Theresa is a poet, and host of two popular poetry venues in the LA area: Mudpuppy Poetry, originally started in Highland Park at the Mudpuppy coffee house, and Projectile Poetry at Dutton’s Books in Brentwood. Her work has appeared in numerous anthologies such as Looking out of Alhambra, Looking out of Pasadena, and various San Gabriel Valley Poetry Quarterlies, along with the Poetry and Cookies series through the Alta Dena Library. As a contributing editor, her poetry has appeared on PoeticDiversity, and in various anthologies as a member of the Emerging Urban Poets, and the Echo Space Poetry Collective. She is also editor and one of the directors of the Valley Contemporary Poets- bringing new voices to the San Fernando Valley. As a small press publisher, she has put out a number of her own anthologies series, chapbooks and has appeared on various television and radio programs featuring her poetry, as well as being asked to perform her one woman show. Known for writing about family in her prose, storytelling style, she has been featured at most all the venues in Los Angeles, asked to perform at book fairs, art openings, and has toured as part of a poetry troupe…but her dream came true when she was asked to feature at Beyond Baroque in Venice, CA…more than once. She is also an art therapist, with a M.A. in a psychology related field- working with and writing about cancer survivors and the incarcerated. From her work as a photographer/filmmaker and working with “at risk” youth as a grant recipient and “artist in residence” she is completing a documentary on kids and creativity.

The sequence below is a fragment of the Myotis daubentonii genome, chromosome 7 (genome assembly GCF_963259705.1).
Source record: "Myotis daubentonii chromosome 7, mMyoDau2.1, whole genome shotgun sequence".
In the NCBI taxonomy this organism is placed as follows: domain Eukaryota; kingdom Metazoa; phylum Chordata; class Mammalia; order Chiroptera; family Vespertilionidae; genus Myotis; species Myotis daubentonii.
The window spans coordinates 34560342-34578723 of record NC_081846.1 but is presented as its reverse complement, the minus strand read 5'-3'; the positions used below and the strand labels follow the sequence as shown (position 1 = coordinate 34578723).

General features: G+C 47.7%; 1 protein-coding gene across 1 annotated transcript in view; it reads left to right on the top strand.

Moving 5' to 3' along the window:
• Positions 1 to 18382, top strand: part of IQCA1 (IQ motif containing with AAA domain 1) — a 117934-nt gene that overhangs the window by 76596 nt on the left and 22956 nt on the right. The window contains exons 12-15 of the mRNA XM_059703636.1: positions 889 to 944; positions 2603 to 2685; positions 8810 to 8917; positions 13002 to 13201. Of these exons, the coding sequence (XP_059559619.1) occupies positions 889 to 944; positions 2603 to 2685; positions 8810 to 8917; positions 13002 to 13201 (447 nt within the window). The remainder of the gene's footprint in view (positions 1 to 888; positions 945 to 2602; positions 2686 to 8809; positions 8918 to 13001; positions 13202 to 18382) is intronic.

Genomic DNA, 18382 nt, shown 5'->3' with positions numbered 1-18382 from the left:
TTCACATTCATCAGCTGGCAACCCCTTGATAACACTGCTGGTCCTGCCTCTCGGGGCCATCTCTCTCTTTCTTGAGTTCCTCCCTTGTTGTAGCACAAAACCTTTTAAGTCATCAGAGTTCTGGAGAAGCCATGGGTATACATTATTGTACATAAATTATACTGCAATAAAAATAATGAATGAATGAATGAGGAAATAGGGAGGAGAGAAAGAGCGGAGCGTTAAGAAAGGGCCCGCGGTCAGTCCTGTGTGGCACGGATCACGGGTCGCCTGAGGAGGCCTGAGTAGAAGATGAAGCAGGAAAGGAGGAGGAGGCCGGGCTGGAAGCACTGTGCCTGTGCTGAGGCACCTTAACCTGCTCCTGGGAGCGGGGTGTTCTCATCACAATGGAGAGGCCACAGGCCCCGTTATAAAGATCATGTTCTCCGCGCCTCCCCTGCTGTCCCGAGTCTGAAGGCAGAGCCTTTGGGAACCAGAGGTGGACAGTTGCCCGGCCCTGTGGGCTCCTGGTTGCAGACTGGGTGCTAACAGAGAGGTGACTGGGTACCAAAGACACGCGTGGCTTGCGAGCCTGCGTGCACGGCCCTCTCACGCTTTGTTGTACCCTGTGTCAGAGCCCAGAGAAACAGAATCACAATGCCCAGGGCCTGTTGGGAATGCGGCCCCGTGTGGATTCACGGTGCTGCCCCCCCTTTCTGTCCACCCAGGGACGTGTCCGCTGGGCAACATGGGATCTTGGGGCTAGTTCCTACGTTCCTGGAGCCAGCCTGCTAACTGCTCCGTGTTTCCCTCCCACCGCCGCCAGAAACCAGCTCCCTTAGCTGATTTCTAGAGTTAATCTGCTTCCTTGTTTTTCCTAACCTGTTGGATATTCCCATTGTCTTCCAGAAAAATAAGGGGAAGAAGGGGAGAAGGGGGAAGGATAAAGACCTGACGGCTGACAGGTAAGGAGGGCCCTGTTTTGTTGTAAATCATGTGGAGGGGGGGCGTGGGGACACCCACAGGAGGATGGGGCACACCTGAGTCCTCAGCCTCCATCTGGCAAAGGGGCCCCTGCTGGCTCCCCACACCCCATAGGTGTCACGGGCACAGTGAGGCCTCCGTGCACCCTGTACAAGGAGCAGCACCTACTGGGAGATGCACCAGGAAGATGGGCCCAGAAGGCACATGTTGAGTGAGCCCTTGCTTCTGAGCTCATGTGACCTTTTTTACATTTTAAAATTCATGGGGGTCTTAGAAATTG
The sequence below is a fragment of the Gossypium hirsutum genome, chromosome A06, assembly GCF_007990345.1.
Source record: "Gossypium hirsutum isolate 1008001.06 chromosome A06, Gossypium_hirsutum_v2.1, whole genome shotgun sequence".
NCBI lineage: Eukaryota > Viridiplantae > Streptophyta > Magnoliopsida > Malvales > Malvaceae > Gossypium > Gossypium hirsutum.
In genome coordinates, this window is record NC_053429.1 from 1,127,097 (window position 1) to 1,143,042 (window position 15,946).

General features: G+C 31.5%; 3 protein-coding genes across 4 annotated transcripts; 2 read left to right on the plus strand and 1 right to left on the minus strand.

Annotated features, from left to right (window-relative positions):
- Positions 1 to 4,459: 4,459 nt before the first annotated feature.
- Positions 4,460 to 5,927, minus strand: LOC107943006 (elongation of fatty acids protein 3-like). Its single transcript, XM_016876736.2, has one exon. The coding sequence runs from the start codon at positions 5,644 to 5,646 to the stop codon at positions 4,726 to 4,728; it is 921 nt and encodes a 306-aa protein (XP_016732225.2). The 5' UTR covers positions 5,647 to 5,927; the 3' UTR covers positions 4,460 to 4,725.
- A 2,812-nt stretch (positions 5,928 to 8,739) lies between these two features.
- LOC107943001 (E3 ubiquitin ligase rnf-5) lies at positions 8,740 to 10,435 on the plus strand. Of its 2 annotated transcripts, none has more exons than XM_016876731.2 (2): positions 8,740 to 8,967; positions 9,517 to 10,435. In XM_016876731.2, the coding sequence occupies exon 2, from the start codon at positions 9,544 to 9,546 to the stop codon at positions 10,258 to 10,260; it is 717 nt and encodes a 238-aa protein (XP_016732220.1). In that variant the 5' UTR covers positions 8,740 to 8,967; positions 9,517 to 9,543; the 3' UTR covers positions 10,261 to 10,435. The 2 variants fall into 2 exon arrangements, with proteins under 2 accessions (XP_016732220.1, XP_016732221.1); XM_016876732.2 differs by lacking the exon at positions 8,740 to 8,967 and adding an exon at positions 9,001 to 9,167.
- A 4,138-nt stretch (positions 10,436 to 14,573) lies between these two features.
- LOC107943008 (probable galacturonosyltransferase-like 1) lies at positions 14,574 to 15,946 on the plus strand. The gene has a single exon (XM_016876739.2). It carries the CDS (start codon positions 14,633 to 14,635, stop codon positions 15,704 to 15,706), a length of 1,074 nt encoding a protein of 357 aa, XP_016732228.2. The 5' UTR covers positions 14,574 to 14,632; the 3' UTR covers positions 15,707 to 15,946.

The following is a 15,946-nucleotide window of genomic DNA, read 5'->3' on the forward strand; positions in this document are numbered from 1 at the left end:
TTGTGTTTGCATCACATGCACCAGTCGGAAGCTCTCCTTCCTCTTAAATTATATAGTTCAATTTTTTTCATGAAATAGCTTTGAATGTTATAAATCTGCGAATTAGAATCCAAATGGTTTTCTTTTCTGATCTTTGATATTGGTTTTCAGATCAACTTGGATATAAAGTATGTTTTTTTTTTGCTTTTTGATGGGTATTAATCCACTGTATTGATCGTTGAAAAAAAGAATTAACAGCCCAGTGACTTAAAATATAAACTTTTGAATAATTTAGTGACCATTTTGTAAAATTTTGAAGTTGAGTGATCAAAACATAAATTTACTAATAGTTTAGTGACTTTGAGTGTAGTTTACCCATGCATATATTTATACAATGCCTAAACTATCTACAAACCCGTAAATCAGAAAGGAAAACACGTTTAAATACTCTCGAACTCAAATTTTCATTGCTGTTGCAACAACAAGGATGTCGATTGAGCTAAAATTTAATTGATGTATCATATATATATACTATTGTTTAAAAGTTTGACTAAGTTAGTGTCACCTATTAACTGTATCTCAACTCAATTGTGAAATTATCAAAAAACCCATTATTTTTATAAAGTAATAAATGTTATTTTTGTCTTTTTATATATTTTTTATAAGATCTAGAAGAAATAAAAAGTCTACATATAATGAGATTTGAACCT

Summer Day

Dad holds me tight-
as I lean over the pier
and pull up a big fish
dangling on the hook

Mom hands me
a peanut butter and jelly sandwich
in tin foil- as I sit down to lunch
and slowly unwrap

my childhood memories

Dancing with dad

The square dance begins at 7.
I am there on time, and so is my dad- In his cowboy hat and sequined shirt, holding hands with the woman he took up with two weeks after my mom died.

They step onto the dance floor and he twirls Lois, as the caller starts; “Promenade right, swing your partner, dosey-doe, now promenade left.”

Lois says to me when they come off the dance floor, “Go dance with your father.” I think, “How can I dance with him, when I never saw him dance with my mom?"

He holds his hand out, to take me onto the dance floor. I stare at it for a while, but agree to take his hand and go- The caller starts again, “…take your partner, bow hello- twirl your partner, ready to go?”

Then he bows to me, actually bows to me- How could I betray her, by dancing with him?

I notice he is bald on top and looks very fragile to me… But his hands are soft and strong and when he holds mine, I feel safe with him, for the first time.

I step on his toes; he steps on mine…we laugh. I glance back at Lois. She is waving at us. I think, “She looks a lot like my mom,” and I take comfort in that, somehow, and the fact my dad and I are dancing,

He is holding my hand, actually holding my hand. I never wanted to hold his hand until today. And when the dance is done, I also notice, neither of us wants to let go.


Sacrifice was her middle name, she believed in God.
She did not like me wearing short skirts,
or tops that exposed too much skin.
Long-sleeved shirts were best, she'd say, "even in summer".
She forgave fully, she was a saint.
She had no enemies- except for herself.
When I asked her why she was so good, she'd say
"that’s just the way I was raised."
She was a fragile dandy-lyon,
blowing every which way the wind did.
Being with her sisters was her favorite place.
She laughed more with them, than with us kids.
When I asked her why she’d say,
"I’ve know them longer than you."

Theresa Moonday poetry reading

© 2007 Theresa

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